Here are three things I have heard over all of Evie's 10 years:
"Oh, she looks so tired..."
"I don't think she's as blind as you think she is," or "I think she can see more than you think she can."
"Won't glasses help?"

First thing's first, the sleepy baby...
Age 1~Trying to see her world.

People with Aniridia have no irises...the colored part of your eye.  The iris acts as a protective device against many factors that wage war on the eye, one being LIGHT!  That being said, you can imagine how BRIGHT things are for those with Aniridia.  Being all pupil, Evie is VERY photo-phobic and often will wear her sunglasses even on the cloudiest of days.  Yes, she often will look sleepy because she won't open her eyes extremely wide as one might usually do if the iris is there to protect the eye from bright light.  

Another thing that many people with Aniridia experience is ptosis of the eye.  This is a droopy eye lid, which varies in severity from case to case.  In Evie's case, she spent the first two years of her life gazing through about a 1/4 inch slit of space to see the world around her.  As she became more able to manage her gross motor movements, she would hold her right eye lid up so she could get a better view.  She never touched her left eye, and that's because her brain may have never learned to use that eye as she had undergone several surgeries on that eye due to her glaucoma.  When Evie was about 22 months old, she had a surgical procedure to lift those eye lids so she wouldn't have to do all the work herself.  What a difference that made, but she still has a "sleepy" look about her at times, so we still hear about how "someone needs a nap."  
After Evie had her Ptosis Surgery

I don't think she's as blind as you think she is...

Evie runs around, climbs stairs, swims, dances, rides horses, writes,, people who aren't familiar with the variations in blindness often don't think she's blind.  There are many factors, however that affect the level of visual acuity one has.  Take for example the fact that Evie has had consistent vision since birth; she has not LOST vision and she has not GAINED vision.  So, if it's all one knows, than one may be very comfortable with that level of vision.  She learned to run without seeing out of her left eye, and only seeing a blurred vision through her right...she learned to read with just a blurred right eye...she learned to dance with no peripheral vision and just looking through a blurry right eye...IT'S.ALL.SHE.KNOWS.

What you don't know CAN hurt you...if Evie doesn't know there's a post on her left, she will run into it.  If Evie doesn't see the car mirror on the left when walking through a parking lot, she will run into it.  If Evie hasn't been to this house before and races through the kitchen, she will trip over the cat or dog food bowl and slam into the counter on her left.  If Evie is supposed to be following a circle of cones and running in a circle around them, but they are running counter-clockwise...she will run in a direct line straight out because she can't see the cones on her left.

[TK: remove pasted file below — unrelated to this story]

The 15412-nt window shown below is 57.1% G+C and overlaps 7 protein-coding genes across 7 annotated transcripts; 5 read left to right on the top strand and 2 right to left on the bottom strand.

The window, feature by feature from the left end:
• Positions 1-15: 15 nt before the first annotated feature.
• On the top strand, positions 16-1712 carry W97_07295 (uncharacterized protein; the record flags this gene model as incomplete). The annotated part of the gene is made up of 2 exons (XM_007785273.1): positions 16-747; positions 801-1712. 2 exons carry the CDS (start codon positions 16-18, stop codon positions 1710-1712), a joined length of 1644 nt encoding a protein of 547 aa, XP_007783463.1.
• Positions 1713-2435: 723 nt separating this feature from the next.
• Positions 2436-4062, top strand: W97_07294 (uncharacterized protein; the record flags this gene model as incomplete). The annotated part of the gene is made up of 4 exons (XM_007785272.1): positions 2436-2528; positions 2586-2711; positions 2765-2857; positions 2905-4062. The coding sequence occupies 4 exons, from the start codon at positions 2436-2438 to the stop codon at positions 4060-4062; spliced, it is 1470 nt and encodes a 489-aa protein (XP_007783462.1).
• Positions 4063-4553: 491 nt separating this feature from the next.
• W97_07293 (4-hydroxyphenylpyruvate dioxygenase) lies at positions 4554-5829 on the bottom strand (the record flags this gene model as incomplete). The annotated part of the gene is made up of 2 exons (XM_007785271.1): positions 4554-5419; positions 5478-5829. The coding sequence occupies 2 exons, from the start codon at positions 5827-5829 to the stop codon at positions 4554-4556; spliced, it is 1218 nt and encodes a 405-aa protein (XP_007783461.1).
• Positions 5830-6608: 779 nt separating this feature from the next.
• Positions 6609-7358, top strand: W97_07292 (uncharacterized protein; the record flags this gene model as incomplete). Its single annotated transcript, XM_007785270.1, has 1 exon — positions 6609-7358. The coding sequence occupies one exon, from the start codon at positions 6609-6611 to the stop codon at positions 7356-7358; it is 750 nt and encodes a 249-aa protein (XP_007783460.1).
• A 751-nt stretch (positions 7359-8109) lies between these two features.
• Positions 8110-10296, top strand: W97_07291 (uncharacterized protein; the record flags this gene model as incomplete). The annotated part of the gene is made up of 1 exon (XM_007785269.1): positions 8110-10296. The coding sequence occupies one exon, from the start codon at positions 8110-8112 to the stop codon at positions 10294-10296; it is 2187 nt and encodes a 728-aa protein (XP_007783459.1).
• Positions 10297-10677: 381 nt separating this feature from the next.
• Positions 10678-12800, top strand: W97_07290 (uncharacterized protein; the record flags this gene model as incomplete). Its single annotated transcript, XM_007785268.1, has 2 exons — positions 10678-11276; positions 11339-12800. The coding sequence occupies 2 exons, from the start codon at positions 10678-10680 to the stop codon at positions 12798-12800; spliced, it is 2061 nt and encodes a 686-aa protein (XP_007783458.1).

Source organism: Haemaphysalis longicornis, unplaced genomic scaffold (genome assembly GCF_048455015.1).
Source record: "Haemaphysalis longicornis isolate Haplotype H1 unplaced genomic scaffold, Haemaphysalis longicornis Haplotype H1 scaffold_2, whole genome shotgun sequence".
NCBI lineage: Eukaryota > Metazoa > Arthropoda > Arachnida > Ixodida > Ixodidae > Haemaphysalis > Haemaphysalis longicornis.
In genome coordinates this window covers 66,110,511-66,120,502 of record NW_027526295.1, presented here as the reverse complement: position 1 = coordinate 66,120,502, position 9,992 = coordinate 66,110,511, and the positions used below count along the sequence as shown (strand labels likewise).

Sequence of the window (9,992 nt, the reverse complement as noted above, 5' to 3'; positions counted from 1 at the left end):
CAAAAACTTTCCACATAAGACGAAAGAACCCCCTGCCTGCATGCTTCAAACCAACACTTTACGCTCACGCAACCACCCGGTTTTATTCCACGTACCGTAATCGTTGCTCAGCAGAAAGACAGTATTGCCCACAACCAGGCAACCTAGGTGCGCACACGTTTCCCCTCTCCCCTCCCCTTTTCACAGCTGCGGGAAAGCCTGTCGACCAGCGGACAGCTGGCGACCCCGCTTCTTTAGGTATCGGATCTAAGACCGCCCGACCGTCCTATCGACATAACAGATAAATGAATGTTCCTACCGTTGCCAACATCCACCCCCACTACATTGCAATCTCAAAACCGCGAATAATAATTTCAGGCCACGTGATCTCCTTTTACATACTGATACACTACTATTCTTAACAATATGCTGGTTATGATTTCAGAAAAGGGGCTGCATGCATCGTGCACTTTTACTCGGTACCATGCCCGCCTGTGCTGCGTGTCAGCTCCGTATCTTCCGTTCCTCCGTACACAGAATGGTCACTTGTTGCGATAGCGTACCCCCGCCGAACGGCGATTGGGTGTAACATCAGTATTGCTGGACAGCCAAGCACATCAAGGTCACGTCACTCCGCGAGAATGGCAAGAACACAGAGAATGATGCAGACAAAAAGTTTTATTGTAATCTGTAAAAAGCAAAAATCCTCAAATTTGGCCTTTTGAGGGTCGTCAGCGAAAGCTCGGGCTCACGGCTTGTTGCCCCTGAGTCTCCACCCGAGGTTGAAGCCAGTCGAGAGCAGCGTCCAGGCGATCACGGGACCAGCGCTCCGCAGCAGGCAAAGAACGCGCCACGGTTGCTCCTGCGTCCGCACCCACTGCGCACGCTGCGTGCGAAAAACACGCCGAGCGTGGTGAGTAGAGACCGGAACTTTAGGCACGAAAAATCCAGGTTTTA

Jenny (from England) and Evie at WAGR Weekend 2013

Yes, she is, indeed as blind as I think she is.

Evie's white cane has given her tremendous independence and safety.  She has been using it since she was three because we learned at a conference that kids who start with their cane at age three are less likely to reject their cane as they get older, and others have learned to see the cane as "part of them."  PLUS...Evie's vision is very fragile...we could wake up tomorrow and it could be worse than it is today, (it sometimes goes that quickly with Aniridia, cataracts, dry eyes...all of dangerous factors that can pop up quite unexpectedly in our WAGR world).  We want Evie to know how to use a cane before she is DEPENDENT on her cane...why wait and put the pressure on her when she'll be adjusting to other changes in life?  Let's do it now.  

 Can't glasses help???

Glasses help to correct the refraction of light that comes through the cornea and the lens of the eye.  But, get the eye of a person with Aniridia, the main problem with vision is that there are not enough cells at the back of the eye that will transmit the messages received by the eye to the brain. (Aniridia Network)  While some people with Aniridia DO wear glasses, it is to help them with the same type of near-sightedness or far-sightedness that we are used to hearing about in people with typical does NOT help the type of vision loss that comes from Aniridia itself.  

This was a longer post than I'm used to, if you made it this far, CONGRATULATIONS!  For me, White Cane Safety Day was a day for me to learn more and tell more.  I appreciate all of you who join me in recognizing this day which celebrates the accomplishments of such extraordinary people.

Friday, October 10, 2014

What's a Parent to Do? ~ Guest Blogging Day

Photo Courtesy of ImageryMajestic/
Remind the people to be subject to rulers and authorities, to be obedient, to be ready to do whatever is good, to slander no one, to be peaceable and considerate, and always to be gentle toward everyone.  Titus 3:1-2 NIV